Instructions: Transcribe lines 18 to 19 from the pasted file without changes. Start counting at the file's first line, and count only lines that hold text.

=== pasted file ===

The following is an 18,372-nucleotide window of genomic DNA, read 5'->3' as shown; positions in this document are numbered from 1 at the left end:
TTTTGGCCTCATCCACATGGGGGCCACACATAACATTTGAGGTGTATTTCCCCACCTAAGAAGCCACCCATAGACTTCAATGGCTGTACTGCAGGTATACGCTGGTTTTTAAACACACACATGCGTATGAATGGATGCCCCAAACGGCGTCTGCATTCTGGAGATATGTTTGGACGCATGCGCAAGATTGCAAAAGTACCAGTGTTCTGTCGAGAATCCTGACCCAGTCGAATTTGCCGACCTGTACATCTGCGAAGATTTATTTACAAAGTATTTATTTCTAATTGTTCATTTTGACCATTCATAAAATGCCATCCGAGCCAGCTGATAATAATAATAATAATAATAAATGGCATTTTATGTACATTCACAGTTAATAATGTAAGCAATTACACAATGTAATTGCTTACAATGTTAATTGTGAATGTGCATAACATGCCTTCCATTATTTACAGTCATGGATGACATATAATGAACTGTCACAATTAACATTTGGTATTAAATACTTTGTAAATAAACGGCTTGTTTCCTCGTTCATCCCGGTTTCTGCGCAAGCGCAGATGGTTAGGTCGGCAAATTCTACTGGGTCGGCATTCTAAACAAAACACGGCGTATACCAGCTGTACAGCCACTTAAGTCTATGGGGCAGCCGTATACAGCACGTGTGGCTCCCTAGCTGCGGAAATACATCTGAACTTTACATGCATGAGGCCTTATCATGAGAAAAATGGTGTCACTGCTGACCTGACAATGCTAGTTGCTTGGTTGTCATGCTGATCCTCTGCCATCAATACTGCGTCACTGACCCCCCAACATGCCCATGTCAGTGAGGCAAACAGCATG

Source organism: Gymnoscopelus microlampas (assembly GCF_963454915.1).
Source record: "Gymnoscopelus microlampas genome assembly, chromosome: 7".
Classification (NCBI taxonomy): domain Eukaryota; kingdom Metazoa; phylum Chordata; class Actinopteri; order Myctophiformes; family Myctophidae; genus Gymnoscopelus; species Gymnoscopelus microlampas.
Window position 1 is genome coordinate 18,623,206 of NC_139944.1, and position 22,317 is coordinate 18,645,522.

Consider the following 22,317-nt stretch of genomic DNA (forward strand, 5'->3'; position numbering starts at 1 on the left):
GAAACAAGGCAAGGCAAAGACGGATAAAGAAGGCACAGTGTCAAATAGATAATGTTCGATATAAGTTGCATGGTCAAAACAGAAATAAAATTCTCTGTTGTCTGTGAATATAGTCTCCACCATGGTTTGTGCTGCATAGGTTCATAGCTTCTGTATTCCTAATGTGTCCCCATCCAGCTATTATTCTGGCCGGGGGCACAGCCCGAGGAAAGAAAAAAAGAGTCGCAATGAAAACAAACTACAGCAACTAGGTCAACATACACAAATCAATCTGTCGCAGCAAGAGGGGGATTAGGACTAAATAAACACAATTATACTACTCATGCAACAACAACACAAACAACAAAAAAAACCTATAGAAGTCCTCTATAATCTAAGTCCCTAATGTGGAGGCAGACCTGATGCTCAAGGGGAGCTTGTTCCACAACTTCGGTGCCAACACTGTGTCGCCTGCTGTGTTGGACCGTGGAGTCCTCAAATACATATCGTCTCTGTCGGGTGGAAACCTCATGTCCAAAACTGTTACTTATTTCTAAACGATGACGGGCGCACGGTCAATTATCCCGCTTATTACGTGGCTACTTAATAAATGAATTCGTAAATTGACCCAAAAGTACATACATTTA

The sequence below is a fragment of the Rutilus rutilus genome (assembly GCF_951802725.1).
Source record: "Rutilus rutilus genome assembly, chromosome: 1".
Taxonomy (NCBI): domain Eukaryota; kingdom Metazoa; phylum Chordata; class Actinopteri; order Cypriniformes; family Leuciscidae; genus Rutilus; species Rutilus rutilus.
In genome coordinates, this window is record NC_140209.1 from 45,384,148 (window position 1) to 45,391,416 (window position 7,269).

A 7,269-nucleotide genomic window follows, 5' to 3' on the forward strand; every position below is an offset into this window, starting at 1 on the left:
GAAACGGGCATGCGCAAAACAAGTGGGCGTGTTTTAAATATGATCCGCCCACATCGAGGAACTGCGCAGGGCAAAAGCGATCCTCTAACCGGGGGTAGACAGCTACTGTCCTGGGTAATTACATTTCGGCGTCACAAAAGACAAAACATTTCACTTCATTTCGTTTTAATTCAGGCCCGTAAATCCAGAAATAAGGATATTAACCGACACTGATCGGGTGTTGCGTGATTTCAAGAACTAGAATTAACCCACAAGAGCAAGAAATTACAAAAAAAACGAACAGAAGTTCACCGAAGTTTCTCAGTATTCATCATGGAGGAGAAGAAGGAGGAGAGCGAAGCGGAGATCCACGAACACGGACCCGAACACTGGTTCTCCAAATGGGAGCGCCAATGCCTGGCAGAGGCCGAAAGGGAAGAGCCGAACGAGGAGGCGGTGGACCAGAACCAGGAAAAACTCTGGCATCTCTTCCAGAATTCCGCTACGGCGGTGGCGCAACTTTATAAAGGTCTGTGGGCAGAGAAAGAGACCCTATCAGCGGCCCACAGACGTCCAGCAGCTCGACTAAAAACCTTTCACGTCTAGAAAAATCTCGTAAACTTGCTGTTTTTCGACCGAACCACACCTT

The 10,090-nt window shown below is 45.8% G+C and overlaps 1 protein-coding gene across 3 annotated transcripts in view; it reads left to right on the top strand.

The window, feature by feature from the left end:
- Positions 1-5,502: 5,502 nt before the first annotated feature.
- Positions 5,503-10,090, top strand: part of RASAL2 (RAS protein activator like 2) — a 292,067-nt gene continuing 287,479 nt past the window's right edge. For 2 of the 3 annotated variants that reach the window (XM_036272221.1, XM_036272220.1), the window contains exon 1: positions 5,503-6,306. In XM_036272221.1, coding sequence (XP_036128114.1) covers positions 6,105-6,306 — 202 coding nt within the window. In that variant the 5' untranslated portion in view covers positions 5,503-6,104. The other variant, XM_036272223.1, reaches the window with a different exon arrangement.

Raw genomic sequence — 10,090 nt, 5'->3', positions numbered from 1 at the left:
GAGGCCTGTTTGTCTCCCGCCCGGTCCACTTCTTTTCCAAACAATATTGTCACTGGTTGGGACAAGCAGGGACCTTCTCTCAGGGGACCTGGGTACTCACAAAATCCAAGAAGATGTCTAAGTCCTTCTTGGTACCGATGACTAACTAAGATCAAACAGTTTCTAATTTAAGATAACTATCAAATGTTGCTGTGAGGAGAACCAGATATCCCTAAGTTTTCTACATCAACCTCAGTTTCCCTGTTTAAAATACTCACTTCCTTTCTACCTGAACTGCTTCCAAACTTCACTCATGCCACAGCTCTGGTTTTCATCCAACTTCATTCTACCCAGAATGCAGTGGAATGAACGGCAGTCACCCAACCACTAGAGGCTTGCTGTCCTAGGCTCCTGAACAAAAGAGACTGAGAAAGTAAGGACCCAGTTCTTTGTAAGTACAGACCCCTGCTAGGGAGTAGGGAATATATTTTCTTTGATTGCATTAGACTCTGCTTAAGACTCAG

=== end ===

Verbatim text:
- Positions 5,503-10,090, top strand: part of RASAL2 (RAS protein activator like 2) — a 292,067-nt gene continuing 287,479 nt past the window's right edge. For 2 of the 3 annotated variants that reach the window (XM_036272221.1, XM_036272220.1), the window contains exon 1: positions 5,503-6,306. In XM_036272221.1, coding sequence (XP_036128114.1) covers positions 6,105-6,306 — 202 coding nt within the window. In that variant the 5' untranslated portion in view covers positions 5,503-6,104. The other variant, XM_036272223.1, reaches the window with a different exon arrangement.

Raw genomic sequence — 10,090 nt, 5'->3', positions numbered from 1 at the left: